The Cullen vineyard’s mix of eight Houghton cabernet clones (sourced from Western Australia’s pioneer Houghton vineyard in the Swan Valley) brings a variety of components that add to the complexity – along with the blending of other classic Bordeaux varieties change vintage to vintage (merlot, cabernet franc and malbec in 2020).
However, Vanya believes the harmony and quality of this wine speaks mostly of the 50-year-old vines establishing their rightful place on Cullen’s Wilyabrup vineyard. “The vines are so old now, and so integrated into the site, that I just say they are the Cullen varieties. When any of the old vines die, they are replaced with selections that have been grown on our own vineyard. I don’t feel that the clonal character is the main subject that should be discussed here.”
Long-winded discussions at wine conferences in Australia about vine clone selection irk Vanya. Climate change is the big issue that demands more fulsome and robust attention, she says.
“It’s more important for all of us to be having an honest examination of our sites and the condition of the soil, and this lies at core of the more important discussion that we all need to be having about wine quality.”
“It’s more important for all of us to be having an honest examination of our sites and the condition of the soil, and this lies at core of the more important discussion that we all need to be having about wine quality,” says Vanya.
“The fundamental requirement is to get soils in better shape. Stop using glyphosate-based weed killer. Start introducing more life into soils so that they can store carbon.”
She’s also frustrated that biodynamics remains only a curious talking point for many in the wine industry rather than becoming a commonly accepted practise. “Stop just talking about biodynamics and start doing it,” she insists. “Stop worrying about weeds. Weeds are just volunteer carbon catchers. By comparison, dead earth is not helping the world. So, if you’re serious about improving the soil, just go ahead and do it – hire a consultant to help you make a long-term strategy and start today.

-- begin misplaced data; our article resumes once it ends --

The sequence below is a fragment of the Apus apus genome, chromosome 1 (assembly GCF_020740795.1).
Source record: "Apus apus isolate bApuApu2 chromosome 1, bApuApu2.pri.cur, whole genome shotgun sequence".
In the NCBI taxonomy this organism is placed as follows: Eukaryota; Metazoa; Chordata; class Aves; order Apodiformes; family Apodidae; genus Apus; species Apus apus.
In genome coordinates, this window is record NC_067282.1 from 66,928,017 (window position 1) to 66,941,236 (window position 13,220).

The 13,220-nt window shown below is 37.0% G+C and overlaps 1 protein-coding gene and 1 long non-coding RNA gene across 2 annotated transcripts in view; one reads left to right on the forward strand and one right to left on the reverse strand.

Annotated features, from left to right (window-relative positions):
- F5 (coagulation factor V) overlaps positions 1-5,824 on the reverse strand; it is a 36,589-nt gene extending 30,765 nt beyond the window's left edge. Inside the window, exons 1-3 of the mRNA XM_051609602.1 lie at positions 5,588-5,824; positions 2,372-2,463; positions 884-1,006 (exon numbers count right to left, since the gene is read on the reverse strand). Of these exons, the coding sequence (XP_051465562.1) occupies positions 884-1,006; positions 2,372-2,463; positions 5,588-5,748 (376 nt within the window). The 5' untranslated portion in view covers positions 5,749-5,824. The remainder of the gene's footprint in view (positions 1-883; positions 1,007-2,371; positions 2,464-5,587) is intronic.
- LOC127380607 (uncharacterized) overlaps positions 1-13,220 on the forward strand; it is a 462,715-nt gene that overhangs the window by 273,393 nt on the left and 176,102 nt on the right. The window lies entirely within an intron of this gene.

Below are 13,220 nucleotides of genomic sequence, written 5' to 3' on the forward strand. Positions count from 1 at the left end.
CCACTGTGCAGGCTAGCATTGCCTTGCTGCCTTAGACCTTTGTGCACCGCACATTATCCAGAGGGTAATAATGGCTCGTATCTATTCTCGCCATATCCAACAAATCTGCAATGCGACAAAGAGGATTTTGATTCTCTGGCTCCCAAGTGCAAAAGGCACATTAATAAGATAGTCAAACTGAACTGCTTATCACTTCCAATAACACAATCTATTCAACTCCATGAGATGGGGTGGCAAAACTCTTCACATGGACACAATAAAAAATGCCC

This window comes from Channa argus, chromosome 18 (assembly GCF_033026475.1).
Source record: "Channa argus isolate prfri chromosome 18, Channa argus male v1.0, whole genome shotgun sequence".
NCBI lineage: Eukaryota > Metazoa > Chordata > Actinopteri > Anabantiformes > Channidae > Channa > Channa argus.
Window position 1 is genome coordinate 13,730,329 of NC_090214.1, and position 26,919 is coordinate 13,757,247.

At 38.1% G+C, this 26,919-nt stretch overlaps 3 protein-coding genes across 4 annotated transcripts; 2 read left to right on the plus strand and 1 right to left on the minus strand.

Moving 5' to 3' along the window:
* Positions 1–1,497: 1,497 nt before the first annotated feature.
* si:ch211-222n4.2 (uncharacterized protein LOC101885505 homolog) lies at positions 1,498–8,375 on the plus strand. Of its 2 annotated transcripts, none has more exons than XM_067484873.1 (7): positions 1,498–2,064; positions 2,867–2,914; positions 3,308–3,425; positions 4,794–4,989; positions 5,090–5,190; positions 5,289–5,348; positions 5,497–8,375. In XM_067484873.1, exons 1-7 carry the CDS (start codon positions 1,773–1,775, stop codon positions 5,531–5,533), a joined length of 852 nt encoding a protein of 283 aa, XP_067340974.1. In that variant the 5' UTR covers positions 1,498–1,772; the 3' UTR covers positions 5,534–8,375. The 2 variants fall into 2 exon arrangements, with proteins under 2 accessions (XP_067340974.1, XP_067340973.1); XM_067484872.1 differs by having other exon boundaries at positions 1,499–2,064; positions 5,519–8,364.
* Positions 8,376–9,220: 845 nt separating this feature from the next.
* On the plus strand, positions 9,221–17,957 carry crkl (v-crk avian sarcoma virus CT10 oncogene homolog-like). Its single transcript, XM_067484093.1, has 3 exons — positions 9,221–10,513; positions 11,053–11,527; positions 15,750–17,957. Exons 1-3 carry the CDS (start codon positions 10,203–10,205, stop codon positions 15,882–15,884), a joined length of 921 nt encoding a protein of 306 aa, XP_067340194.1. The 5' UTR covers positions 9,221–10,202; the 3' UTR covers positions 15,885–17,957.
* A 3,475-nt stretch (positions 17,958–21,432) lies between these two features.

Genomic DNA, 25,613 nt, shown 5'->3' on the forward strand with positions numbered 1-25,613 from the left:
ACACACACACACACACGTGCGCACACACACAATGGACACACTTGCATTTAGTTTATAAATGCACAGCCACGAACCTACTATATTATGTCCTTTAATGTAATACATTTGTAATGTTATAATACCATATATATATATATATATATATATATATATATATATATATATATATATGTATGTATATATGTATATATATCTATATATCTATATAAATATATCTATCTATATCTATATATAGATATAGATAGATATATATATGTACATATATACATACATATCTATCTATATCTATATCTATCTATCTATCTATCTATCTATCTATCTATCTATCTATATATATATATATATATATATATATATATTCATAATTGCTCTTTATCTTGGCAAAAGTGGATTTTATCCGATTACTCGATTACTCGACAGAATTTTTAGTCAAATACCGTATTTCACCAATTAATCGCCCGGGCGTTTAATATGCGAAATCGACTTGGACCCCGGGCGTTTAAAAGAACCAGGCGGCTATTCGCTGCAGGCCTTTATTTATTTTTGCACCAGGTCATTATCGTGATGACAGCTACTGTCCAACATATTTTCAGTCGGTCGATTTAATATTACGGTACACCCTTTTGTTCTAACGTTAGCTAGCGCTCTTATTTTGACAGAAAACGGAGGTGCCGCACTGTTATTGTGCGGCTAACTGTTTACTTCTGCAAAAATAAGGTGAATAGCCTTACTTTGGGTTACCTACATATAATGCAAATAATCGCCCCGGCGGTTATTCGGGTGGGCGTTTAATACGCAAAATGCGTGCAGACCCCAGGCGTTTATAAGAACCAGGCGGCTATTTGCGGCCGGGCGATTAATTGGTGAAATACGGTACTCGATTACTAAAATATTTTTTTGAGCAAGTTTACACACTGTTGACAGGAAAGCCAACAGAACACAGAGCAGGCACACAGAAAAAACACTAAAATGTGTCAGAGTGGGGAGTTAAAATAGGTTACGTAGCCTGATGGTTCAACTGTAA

“It’s much more important for us to be taking action about soil improvement. We need to be taking a holistic, comprehensive, integrated study about each growing site – which is what nature is – rather than scientifically pulling it apart, component by component. We can all make a difference but we all have to start, now.”
2020 Cullen ‘Diana Madeline’ $150 RRP
The sum of the parts in this grandiloquent Bordeaux blend equals a complete wine that binds pleasing flavours to a grand palate architecture that will ensure great longevity. There’s ample juicy mulberry, plum and cherry in the front palate, but it’s the fine-grained tannins and ironstone minerality that chisel a handsome mid-palate. With 92% cabernet sauvignon augmented by 4% merlot, 3% cabernet franc and 1% malbec, this blend’s beguiling complexity has been built by design, with various fruit parcels processed in a variety of closed tanks, open fermenters, barrels and amphora, and varying skin contact time from 10 to 99 days. It adds up to delicious savouriness and tannins that bind rather than bite, striking an excellent balance between textural grip and fruit purity.